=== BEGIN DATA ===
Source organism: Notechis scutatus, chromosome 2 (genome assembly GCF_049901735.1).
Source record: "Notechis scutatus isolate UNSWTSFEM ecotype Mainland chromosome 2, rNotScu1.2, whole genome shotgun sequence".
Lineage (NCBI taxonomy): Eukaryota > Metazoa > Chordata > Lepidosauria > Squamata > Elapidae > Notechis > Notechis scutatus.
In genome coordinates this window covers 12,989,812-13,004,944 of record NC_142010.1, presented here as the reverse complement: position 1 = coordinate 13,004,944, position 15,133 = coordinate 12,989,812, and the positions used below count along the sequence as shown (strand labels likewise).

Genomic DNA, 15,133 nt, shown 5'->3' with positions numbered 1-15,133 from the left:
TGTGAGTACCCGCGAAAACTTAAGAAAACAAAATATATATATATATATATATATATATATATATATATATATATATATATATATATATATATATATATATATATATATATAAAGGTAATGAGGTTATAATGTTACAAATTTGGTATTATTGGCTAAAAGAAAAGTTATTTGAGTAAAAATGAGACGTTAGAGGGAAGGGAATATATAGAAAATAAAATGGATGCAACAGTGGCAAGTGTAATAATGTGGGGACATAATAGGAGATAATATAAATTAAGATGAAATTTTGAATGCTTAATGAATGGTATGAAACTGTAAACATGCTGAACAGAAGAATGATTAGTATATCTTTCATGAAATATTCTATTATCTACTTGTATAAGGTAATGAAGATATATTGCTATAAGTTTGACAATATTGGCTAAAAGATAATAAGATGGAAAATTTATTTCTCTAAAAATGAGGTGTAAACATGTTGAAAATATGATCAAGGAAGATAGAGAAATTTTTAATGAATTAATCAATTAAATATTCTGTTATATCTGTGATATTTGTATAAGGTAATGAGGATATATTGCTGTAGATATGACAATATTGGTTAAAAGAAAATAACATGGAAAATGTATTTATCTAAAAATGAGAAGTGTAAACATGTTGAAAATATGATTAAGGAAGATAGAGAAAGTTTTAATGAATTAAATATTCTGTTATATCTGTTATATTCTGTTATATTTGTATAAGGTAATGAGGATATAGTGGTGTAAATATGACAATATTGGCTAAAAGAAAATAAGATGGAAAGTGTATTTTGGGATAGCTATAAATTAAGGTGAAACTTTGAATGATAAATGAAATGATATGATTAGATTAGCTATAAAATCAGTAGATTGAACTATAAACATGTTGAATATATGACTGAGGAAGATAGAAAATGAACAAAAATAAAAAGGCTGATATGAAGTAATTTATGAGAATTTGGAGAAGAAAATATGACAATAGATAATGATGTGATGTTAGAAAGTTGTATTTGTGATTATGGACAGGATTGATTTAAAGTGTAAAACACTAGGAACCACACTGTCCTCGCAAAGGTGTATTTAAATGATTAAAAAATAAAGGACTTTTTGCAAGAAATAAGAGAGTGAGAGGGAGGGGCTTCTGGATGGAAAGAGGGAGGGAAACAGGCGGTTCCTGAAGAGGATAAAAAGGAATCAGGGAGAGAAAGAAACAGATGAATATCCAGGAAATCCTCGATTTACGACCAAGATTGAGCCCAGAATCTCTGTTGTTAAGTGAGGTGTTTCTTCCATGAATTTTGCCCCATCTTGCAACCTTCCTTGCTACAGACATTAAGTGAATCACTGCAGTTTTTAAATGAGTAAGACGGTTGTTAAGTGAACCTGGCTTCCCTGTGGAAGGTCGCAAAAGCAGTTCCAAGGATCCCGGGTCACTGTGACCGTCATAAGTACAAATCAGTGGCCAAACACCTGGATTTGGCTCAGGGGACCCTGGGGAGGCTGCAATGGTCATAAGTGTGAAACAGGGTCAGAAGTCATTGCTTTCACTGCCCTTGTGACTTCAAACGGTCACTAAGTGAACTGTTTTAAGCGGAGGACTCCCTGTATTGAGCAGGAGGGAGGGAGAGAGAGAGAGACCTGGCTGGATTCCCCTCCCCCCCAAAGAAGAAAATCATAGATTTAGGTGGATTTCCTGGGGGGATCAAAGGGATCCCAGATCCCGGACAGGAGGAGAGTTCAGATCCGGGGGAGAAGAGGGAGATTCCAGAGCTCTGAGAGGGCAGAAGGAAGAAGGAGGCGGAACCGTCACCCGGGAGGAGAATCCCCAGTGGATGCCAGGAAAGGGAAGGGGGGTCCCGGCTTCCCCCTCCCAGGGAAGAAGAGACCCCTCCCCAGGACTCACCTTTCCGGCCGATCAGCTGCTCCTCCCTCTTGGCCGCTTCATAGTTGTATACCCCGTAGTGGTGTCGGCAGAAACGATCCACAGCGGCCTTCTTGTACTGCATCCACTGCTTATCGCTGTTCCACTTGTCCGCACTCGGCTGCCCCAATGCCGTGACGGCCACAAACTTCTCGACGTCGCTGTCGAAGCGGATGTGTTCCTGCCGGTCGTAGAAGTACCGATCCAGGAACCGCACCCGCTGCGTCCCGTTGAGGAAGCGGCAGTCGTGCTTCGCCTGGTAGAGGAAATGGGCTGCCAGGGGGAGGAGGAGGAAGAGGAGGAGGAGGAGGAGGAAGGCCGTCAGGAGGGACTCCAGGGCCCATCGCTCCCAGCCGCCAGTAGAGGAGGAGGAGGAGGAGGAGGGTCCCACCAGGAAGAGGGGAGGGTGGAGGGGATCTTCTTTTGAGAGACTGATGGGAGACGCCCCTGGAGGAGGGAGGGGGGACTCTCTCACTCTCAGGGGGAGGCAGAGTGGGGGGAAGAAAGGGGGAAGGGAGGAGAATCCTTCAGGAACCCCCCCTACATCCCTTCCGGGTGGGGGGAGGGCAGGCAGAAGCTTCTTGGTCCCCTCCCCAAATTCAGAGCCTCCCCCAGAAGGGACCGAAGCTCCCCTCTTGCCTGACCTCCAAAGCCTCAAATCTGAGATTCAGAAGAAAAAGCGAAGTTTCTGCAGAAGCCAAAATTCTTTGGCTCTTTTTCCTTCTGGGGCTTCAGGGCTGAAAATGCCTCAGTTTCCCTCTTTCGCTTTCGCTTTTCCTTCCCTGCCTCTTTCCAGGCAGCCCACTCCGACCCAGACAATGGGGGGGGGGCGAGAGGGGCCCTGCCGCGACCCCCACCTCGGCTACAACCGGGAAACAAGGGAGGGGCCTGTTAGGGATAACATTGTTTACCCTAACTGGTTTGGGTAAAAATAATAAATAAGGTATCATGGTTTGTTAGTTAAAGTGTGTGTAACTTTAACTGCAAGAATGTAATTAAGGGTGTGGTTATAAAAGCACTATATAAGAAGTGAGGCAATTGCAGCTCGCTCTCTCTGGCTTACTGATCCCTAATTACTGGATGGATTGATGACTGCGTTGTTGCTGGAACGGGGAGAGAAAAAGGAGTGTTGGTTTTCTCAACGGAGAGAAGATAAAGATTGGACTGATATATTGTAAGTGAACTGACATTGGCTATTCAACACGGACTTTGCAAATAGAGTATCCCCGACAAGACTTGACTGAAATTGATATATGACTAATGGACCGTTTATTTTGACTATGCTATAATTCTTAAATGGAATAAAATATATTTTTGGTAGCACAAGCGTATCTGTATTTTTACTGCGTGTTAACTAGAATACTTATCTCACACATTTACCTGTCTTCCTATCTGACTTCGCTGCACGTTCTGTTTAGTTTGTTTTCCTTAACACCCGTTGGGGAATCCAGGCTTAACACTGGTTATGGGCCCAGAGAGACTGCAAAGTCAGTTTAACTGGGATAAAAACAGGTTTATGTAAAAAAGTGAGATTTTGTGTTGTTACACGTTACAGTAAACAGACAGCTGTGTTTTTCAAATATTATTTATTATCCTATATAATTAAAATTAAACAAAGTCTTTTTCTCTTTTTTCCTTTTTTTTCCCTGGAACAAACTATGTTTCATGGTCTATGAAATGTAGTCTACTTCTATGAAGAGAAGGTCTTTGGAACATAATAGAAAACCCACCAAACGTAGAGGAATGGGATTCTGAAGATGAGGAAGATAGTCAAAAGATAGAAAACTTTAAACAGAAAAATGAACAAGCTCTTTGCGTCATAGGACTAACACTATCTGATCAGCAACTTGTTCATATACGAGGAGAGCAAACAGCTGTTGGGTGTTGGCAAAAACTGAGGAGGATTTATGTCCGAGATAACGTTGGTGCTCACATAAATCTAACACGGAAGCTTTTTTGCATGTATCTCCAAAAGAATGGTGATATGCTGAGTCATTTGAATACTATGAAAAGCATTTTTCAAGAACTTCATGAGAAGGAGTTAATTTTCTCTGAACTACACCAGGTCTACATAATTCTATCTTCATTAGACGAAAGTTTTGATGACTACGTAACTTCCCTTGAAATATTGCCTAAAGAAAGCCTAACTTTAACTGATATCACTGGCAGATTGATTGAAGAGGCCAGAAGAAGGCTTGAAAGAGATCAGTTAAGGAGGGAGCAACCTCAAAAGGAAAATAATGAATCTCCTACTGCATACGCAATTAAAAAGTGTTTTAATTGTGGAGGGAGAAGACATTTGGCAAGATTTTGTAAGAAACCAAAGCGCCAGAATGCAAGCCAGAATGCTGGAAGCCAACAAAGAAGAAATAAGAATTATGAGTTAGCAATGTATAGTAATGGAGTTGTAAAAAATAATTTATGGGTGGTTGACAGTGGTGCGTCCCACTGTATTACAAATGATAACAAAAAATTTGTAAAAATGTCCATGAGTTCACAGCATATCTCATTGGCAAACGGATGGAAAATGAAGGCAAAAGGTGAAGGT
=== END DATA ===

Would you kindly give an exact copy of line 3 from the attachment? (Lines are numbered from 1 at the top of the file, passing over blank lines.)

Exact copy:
Lineage (NCBI taxonomy): Eukaryota > Metazoa > Chordata > Lepidosauria > Squamata > Elapidae > Notechis > Notechis scutatus.